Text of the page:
What is the alternative to sacrificing the McConville family in the interest of ‘the greater good?’ – asks Eamonn Mallie

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The McConville family pictured above. Image courtesy of PA

The McConville family pictured above. Image courtesy of PA


Despite the thousands and thousands of words written and spoken about the arrest of Sinn Fein president Gerry Adams no one asked the critical question: should justice for the orphaned McConville family of 1972 be sacrificed in the interest of permanent peace for the children yet unborn?

Of the IRA Gerry Adams said: “while I have never dissociated myself from the IRA and I never will, I am innocent of any part in the abduction, killing or burial of Mrs McConville.”

Presume Mr Adams was linked to that heinous crime in 1972, for the sake of today’s children and the children yet unborn, should Adams and those IRA, UVF, and UDA leaders who navigated those killer organisations away from the killing fields be rewarded by the State?

Should their crimes remain ignored?

This is a hugely ethical question. Is it moral sometimes to act illegally, to wittingly bend the rule of law in the interest of what the State would argue ‘is for the greater good?’

This was the thesis prosecuted to defend a policy of ‘shoot to kill’ (even though the State refused  to call it this) during the Troubles.

The line of argument proffered was ‘in the interest of the greater good.’ The same defence obtained for governments engaging directly with leaders of paramilitary organisations down the years. It happens all over the world.

The arrest of Gerry Adams prompted an uncharacteristic outburst from Martin McGuinness who spoke of a ‘cabal’ within the PSNI.


First Minister Peter Robinson pictured at the launch of the DUP manifesto at the Crescent Arts Centre.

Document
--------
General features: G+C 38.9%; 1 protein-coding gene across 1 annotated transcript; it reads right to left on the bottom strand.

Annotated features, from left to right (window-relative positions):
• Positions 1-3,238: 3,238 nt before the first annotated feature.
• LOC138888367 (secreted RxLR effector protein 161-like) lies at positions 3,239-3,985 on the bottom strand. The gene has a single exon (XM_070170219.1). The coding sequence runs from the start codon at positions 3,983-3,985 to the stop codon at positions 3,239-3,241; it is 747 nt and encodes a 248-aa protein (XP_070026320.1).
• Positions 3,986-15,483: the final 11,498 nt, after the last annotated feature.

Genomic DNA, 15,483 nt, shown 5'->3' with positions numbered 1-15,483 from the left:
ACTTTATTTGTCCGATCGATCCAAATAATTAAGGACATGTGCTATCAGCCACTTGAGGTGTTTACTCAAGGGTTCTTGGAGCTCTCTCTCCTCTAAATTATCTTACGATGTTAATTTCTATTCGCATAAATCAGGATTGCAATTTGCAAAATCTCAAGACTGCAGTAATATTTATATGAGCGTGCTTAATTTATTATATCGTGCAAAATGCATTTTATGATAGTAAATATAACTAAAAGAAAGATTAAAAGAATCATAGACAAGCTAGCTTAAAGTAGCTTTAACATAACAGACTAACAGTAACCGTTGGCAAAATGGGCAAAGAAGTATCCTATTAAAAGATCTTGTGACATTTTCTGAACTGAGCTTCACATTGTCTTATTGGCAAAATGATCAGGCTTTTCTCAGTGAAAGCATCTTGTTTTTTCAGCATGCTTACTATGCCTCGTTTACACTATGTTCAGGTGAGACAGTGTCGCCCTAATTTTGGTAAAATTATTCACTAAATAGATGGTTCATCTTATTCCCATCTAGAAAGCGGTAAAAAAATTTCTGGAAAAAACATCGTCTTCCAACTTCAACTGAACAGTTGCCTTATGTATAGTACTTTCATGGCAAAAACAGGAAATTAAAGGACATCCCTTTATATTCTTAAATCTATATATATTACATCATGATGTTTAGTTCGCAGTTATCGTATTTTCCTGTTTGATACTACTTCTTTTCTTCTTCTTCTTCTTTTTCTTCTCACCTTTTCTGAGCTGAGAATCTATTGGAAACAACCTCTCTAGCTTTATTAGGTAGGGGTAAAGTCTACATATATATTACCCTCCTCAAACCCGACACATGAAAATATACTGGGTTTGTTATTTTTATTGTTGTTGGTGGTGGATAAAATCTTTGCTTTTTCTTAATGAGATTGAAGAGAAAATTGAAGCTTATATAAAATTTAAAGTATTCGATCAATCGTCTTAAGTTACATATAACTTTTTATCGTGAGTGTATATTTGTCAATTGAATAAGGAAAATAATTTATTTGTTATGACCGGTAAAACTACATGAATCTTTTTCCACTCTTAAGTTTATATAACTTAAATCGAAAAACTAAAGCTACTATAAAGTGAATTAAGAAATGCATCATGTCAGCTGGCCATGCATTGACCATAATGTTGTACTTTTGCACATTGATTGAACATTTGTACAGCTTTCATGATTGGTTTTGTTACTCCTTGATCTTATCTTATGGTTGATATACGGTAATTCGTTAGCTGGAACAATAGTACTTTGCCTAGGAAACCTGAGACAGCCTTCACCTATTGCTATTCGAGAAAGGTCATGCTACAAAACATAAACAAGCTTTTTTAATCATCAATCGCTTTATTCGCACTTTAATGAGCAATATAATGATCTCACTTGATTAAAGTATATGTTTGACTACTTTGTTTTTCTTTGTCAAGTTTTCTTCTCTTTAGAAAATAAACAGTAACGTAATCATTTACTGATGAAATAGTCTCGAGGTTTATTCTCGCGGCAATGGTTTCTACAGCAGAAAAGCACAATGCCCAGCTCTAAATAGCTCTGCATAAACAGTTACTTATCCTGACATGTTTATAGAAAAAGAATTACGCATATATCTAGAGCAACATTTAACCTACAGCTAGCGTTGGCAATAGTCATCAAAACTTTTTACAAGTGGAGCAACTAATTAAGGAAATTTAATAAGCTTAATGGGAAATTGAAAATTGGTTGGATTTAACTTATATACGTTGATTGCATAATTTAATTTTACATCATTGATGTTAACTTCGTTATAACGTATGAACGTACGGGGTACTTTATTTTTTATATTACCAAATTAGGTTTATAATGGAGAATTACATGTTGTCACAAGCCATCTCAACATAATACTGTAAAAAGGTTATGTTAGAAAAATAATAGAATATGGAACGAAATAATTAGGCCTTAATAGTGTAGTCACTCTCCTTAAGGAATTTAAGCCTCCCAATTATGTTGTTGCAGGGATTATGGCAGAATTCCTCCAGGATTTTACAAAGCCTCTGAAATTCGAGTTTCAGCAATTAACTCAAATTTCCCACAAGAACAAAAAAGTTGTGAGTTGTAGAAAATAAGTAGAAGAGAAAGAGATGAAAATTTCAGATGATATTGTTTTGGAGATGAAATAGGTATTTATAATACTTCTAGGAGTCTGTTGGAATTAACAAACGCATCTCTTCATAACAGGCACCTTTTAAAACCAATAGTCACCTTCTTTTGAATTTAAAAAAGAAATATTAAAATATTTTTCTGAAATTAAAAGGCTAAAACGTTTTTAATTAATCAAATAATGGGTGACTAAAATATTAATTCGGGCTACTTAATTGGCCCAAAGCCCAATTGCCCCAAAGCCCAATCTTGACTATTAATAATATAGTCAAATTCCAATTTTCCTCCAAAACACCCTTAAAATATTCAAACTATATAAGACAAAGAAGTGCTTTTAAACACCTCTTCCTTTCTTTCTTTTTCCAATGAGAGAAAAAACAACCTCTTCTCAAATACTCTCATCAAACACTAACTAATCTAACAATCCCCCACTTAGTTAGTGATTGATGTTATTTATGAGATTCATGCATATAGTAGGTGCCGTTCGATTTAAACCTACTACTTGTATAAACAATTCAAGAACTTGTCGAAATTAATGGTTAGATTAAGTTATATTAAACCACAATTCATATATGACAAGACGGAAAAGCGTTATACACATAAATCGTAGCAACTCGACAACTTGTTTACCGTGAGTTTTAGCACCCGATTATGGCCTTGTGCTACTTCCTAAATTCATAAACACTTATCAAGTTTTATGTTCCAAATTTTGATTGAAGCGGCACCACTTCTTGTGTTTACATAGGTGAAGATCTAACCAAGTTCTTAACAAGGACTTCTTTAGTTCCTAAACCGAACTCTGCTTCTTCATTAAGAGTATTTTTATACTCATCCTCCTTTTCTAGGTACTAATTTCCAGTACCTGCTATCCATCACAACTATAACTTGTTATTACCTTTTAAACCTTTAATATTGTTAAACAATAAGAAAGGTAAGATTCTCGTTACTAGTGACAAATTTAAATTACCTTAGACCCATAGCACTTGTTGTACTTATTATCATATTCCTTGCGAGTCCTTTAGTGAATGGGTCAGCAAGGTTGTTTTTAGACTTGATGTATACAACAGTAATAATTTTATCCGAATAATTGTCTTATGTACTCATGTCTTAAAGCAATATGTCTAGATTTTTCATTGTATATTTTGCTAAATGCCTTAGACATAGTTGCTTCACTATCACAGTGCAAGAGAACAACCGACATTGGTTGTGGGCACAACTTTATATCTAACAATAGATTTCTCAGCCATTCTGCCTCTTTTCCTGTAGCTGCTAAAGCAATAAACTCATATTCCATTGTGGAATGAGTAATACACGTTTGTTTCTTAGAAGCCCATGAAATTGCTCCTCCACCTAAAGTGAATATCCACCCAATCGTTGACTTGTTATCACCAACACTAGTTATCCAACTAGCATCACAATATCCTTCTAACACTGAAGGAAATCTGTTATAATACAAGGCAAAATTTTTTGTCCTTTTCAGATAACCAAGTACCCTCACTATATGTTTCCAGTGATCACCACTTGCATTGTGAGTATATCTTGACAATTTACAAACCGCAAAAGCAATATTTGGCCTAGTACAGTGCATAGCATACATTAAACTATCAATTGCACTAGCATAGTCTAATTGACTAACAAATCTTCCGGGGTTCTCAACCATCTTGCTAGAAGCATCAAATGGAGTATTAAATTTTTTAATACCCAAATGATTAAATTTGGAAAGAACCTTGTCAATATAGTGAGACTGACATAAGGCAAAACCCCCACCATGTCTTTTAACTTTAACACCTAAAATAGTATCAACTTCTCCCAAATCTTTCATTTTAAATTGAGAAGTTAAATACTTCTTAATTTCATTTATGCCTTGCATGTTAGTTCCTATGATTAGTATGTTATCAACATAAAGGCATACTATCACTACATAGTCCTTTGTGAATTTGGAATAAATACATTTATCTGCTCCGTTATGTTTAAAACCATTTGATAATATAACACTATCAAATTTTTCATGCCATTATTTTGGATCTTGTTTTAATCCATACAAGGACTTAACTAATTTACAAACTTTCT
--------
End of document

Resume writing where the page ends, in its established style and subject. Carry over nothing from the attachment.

First Minister Peter Robinson pictured at the launch of the DUP manifesto at the Crescent Arts Centre.


There was a palpable anger in the republican camp. There was more than a hint of the bad old days, the hunger strike era etc. The DUP alleged that republicans were ‘blackmailing’ the PSNI.

Whatever the motive of the authorities for arresting Gerry Adams the fallout was immense with alarm bells sounding in London, Dublin and Washington.

Put brutally, if going after every leading paramilitary suspect who helped to broker the peace process, endangers the current administration, is that justified?

What of the rôle of State killers, Ballymurphy, Finucane, spooks, the ‘dark side?’

Ethics, ethics, ethics… morality?

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I am a regular contributor to discussion programmes on TV and radio both at home and abroad. An experienced political editor and author specialising in Politics, Security and 20th Century Art.


  1. Would it not be preferable to hold all victims in similar regard and treat them all on the same footing?
    So many victims have been suffering in silence for years, and must wonder how some gain such celebrity status.
    And the involvement of politicians for their own selfish electoral reasons is obscene, but I’m not sure they could be excluded because the victims will be inclined to grasp at any offer of help.

  2. Eamonn
    Is it worth saving these institutions? I think many victims and survivors may have taken some comfort that they their loved ones had not suffered or died in vain if the peace, so hard won had amounted to something. Peace is not a process. The GFA was an agreement which required magnanimity on all sides to succeed. Our politicians have not only failed the victims, which compounds their sense of injustice they are failing the upcoming generations as well.

  3. Jeremy Bentham teaches us to seek the greatest good for the greatest number. We will never, ever agree on “victims” – yours are guilty of the most unspeakable crimes, mine are heroes even if they innocently erred on occasion; and vice versa.

    Forget it, a collective amnesia. Like the mad Aunt in the attic we must all agree to never, ever talk of this matter again.

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